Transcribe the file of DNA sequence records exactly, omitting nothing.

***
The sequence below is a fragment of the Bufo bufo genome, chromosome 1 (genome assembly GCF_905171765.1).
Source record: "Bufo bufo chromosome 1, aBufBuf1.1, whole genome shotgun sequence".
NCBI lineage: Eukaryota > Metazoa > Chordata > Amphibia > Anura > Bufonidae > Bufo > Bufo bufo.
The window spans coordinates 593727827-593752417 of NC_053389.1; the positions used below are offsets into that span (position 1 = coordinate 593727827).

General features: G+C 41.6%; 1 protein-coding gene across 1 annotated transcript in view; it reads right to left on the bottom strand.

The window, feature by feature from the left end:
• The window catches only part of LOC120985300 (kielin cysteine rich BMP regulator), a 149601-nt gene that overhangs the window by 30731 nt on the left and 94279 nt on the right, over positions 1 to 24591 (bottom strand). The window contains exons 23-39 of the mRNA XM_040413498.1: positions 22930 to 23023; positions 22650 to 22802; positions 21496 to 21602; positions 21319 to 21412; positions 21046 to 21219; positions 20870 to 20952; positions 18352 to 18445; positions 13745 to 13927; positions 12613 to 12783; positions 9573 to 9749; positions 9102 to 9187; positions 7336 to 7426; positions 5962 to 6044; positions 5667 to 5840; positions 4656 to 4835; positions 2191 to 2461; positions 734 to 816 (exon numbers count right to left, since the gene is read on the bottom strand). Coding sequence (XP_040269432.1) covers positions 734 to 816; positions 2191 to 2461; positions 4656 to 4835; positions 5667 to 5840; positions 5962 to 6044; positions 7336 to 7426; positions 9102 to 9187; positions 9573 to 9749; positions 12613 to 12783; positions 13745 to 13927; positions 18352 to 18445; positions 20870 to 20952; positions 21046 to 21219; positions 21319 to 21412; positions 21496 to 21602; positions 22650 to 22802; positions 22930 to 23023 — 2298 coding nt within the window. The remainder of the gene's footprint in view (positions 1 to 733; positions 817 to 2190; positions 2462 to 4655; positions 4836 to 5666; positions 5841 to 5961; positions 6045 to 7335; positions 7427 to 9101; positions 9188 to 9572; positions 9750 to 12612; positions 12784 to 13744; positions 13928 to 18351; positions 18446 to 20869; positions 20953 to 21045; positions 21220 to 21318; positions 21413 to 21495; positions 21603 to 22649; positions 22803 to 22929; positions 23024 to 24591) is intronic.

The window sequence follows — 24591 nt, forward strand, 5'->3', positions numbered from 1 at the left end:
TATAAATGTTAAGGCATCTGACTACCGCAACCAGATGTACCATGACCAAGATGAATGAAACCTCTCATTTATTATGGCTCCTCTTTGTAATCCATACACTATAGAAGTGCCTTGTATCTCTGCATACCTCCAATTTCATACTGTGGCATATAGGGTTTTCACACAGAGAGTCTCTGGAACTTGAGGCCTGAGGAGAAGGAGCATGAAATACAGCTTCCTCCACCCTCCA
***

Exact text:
The sequence below is a fragment of the Bufo bufo genome, chromosome 1 (genome assembly GCF_905171765.1).
Source record: "Bufo bufo chromosome 1, aBufBuf1.1, whole genome shotgun sequence".
NCBI lineage: Eukaryota > Metazoa > Chordata > Amphibia > Anura > Bufonidae > Bufo > Bufo bufo.
The window spans coordinates 593727827-593752417 of NC_053389.1; the positions used below are offsets into that span (position 1 = coordinate 593727827).

General features: G+C 41.6%; 1 protein-coding gene across 1 annotated transcript in view; it reads right to left on the bottom strand.

The window, feature by feature from the left end:
• The window catches only part of LOC120985300 (kielin cysteine rich BMP regulator), a 149601-nt gene that overhangs the window by 30731 nt on the left and 94279 nt on the right, over positions 1 to 24591 (bottom strand). The window contains exons 23-39 of the mRNA XM_040413498.1: positions 22930 to 23023; positions 22650 to 22802; positions 21496 to 21602; positions 21319 to 21412; positions 21046 to 21219; positions 20870 to 20952; positions 18352 to 18445; positions 13745 to 13927; positions 12613 to 12783; positions 9573 to 9749; positions 9102 to 9187; positions 7336 to 7426; positions 5962 to 6044; positions 5667 to 5840; positions 4656 to 4835; positions 2191 to 2461; positions 734 to 816 (exon numbers count right to left, since the gene is read on the bottom strand). Coding sequence (XP_040269432.1) covers positions 734 to 816; positions 2191 to 2461; positions 4656 to 4835; positions 5667 to 5840; positions 5962 to 6044; positions 7336 to 7426; positions 9102 to 9187; positions 9573 to 9749; positions 12613 to 12783; positions 13745 to 13927; positions 18352 to 18445; positions 20870 to 20952; positions 21046 to 21219; positions 21319 to 21412; positions 21496 to 21602; positions 22650 to 22802; positions 22930 to 23023 — 2298 coding nt within the window. The remainder of the gene's footprint in view (positions 1 to 733; positions 817 to 2190; positions 2462 to 4655; positions 4836 to 5666; positions 5841 to 5961; positions 6045 to 7335; positions 7427 to 9101; positions 9188 to 9572; positions 9750 to 12612; positions 12784 to 13744; positions 13928 to 18351; positions 18446 to 20869; positions 20953 to 21045; positions 21220 to 21318; positions 21413 to 21495; positions 21603 to 22649; positions 22803 to 22929; positions 23024 to 24591) is intronic.

The window sequence follows — 24591 nt, forward strand, 5'->3', positions numbered from 1 at the left end:
TATAAATGTTAAGGCATCTGACTACCGCAACCAGATGTACCATGACCAAGATGAATGAAACCTCTCATTTATTATGGCTCCTCTTTGTAATCCATACACTATAGAAGTGCCTTGTATCTCTGCATACCTCCAATTTCATACTGTGGCATATAGGGTTTTCACACAGAGAGTCTCTGGAACTTGAGGCCTGAGGAGAAGGAGCATGAAATACAGCTTCCTCCACCCTCCA